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Provincetown’s renowned Fine Arts Work Center unveils Summer workshops

Fine Arts Work Center announces 60 weeklong workshops for Summer 2023 in P-town led by world-class faculty like Carmen Maria Machado, Monica Youn, and Mark Adams.

The extensive LGBTQ+-friendly and supportive program offers artists and writers at all levels precious time and space to nurture their craft. From July 23-29, Fine Arts Work Center will host weeklong workshops led by acclaimed youth and children’s book authors whose works have faced anti-LGBTQ+ bans. These workshops are designed to empower emerging writers and illustrators, providing them with the tools to create impactful stories about communities whose narratives have been targeted by politicians, such as Florida Governor Ron DeSantis.

Taking place during Provincetown’s Family Week in Provincetown, the world’s largest annual gathering of LGBTQ families, Youth Lit Week was developed to counter the rise in book bans: instances of bans in public school libraries this year are on pace to top last year’s high mark of 2,500, according to PEN America.  

The program is curated by Kyle Lukoff, a former school librarian and the first trans author to win a Newbery honor. His book, Call Me Max, has been targeted by DeSantis and banned in schools nationwide.

Other instructors include:

This summer, everyone from beginners to creators who have been making work for years can take workshops with top writers like Alexander Chee (Edinburgh) and Melissa Febos (Body Work), and celebrated visual artists including Joseph Diggs and Tomas Vu at the Fine Arts Work Center’s Summer Workshop Program from June 4 – August 19. 

The Program offers over 60 week-long workshops on topics including creative fiction and nonfiction writing, poetry, drawing, painting, print-making, photography, and more. Many visual arts and writing courses, such as Paul Bowen’s Drawing Provincetown and Mark Adams’ Thoreau on the Beach, invite students to engage with the Provincetown landscape, including its famous light.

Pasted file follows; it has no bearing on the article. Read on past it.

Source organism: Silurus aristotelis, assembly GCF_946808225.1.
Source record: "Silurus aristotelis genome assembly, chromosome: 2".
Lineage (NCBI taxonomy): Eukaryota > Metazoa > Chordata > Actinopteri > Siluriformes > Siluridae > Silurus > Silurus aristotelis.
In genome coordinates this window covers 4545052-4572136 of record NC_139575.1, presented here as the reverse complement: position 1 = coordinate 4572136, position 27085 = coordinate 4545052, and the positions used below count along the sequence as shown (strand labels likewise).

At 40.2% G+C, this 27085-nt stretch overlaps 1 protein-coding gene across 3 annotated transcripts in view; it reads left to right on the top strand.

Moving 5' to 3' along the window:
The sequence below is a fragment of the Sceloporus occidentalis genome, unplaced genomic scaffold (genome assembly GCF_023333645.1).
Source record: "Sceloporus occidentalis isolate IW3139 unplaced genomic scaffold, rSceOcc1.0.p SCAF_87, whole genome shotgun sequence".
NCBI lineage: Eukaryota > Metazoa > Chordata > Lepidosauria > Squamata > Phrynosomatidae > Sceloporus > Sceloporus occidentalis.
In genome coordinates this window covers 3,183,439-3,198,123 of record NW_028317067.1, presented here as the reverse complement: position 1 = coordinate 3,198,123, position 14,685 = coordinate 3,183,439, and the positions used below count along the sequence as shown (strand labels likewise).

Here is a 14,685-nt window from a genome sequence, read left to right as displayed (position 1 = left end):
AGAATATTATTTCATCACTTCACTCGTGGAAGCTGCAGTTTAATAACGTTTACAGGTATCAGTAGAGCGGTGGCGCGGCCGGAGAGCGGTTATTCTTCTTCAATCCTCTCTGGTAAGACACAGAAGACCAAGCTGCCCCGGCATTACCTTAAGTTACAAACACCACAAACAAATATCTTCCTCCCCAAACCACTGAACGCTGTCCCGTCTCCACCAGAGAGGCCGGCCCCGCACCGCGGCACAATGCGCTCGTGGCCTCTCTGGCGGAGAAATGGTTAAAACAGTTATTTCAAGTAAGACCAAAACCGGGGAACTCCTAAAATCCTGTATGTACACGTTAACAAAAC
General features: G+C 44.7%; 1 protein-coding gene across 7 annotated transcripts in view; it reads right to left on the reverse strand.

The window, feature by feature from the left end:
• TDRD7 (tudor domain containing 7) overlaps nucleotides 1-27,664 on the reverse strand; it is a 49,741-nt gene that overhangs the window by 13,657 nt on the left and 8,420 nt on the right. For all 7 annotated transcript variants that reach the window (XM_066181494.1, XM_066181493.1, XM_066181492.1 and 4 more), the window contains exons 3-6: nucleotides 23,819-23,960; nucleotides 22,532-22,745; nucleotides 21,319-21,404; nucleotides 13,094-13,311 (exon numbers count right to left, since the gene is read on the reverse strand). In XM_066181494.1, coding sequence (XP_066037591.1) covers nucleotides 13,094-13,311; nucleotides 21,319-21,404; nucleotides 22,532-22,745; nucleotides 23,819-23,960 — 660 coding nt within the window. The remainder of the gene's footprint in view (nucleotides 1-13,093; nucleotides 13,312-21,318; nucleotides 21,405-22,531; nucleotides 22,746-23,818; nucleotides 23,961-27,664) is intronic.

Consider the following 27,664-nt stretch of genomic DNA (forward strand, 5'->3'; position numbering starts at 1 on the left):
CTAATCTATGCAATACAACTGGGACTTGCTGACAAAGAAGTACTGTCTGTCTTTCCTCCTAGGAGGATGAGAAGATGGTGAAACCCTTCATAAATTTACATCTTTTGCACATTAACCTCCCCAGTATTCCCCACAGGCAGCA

Highlights of this summer’s workshops include Lyle Ashton Harris’s course exploring the connections between photography, landscape, and contemporary art, and Mark Adams’s workshop retracing Thoreau’s steps to help students create “sensory maps” of the Provincetown trails and beaches in their sketchbooks. Students can learn to make broadsides – single-sheet creations combining poetry and art – in Elizabeth Bradfield’s workshop combining writing and visual art. 

The Summer Workshops create a vibrant buzz at the Work Center, with around 80 new students and 10 instructors rotating in and out every week in a constant cycle of creativity. Students enjoy nightly readings and presentations by faculty and daily breakfasts and lunches with their peers. Many leave the program having made new, enduring creative connections and friendships. 

Sharon Polli, Executive Director of the Fine Arts Work Center

“Provincetown on its own will spark anyone’s inner creativity, but the Work Center’s inspiring instructors, supportive community, and newly renovated campus combine to make it an unforgettable and invigorating experience,” said Sharon Polli, Executive Director of the Fine Arts Work Center. “The courses will challenge anyone from beginners looking to fulfill a lifelong ambition to seasoned artists and writers seeking to take their craft to the next level.” 

The 2023 program features the Work Center’s first-ever Youth Lit Week, curated by Newbery Honor and Stonewall Award-winning author Kyle Lukoff, which offers courses on writing and illustrating picture books, young adult short-story and novel-writing, and writing nonfiction for young people. Youth Lit week runs from July 23 – 29 and coincides with Family Equality’s Family Week in Provincetown, the largest annual gathering of LGBTQ+ families in the world. Also new this year is Queer Week, curated by summer faculty member Andrea Lawlor, which runs from June 25 – July 1 and features courses on zine-writingqueer/trans ecopoetry, and photographic portraits.